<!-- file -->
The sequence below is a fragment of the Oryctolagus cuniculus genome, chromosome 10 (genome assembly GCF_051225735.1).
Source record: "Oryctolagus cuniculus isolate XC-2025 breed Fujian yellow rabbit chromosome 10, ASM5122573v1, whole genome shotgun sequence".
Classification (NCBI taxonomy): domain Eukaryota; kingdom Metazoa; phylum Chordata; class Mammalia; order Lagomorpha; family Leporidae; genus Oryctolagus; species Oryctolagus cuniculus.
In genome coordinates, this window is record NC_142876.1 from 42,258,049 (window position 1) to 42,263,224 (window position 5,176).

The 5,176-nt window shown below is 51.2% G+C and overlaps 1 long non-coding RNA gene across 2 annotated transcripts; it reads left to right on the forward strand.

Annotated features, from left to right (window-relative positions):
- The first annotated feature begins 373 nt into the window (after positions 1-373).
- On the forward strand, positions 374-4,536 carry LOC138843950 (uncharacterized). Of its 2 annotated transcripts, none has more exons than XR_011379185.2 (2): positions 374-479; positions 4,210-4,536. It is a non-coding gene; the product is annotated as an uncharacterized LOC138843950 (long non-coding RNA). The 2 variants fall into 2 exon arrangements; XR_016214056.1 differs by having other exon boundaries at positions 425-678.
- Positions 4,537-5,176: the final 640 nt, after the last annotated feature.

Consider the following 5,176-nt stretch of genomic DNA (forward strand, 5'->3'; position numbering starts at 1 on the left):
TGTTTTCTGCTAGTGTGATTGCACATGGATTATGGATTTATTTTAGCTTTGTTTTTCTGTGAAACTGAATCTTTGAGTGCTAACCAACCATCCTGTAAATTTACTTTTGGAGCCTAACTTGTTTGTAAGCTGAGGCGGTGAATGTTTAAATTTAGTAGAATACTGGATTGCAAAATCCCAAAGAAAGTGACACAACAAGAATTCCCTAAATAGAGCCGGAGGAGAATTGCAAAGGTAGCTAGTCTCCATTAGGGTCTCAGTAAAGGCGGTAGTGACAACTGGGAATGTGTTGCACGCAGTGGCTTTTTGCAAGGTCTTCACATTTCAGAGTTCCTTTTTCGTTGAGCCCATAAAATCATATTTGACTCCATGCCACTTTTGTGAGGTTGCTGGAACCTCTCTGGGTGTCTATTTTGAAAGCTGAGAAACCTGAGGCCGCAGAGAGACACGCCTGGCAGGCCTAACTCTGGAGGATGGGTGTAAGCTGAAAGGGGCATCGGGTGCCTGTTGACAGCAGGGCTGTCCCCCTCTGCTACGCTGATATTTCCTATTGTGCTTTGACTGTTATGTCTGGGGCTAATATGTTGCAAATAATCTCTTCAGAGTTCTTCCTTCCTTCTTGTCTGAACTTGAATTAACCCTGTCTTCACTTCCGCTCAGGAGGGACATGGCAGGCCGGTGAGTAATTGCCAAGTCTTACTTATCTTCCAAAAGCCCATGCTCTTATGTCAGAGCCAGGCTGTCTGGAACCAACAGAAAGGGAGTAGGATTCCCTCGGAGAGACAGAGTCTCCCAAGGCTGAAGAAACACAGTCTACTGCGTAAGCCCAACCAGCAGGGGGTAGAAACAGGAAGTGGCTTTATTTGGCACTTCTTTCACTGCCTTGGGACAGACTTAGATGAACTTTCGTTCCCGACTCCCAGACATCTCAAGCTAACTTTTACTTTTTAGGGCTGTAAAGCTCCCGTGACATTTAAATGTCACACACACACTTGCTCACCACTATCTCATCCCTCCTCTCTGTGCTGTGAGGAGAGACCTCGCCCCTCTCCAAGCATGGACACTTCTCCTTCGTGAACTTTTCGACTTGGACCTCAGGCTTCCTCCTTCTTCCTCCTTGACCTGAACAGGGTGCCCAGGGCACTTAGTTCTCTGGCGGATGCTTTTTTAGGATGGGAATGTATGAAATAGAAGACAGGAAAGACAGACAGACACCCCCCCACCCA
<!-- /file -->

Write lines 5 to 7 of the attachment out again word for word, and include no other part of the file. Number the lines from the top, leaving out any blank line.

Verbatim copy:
The 5,176-nt window shown below is 51.2% G+C and overlaps 1 long non-coding RNA gene across 2 annotated transcripts; it reads left to right on the forward strand.

Annotated features, from left to right (window-relative positions):
- The first annotated feature begins 373 nt into the window (after positions 1-373).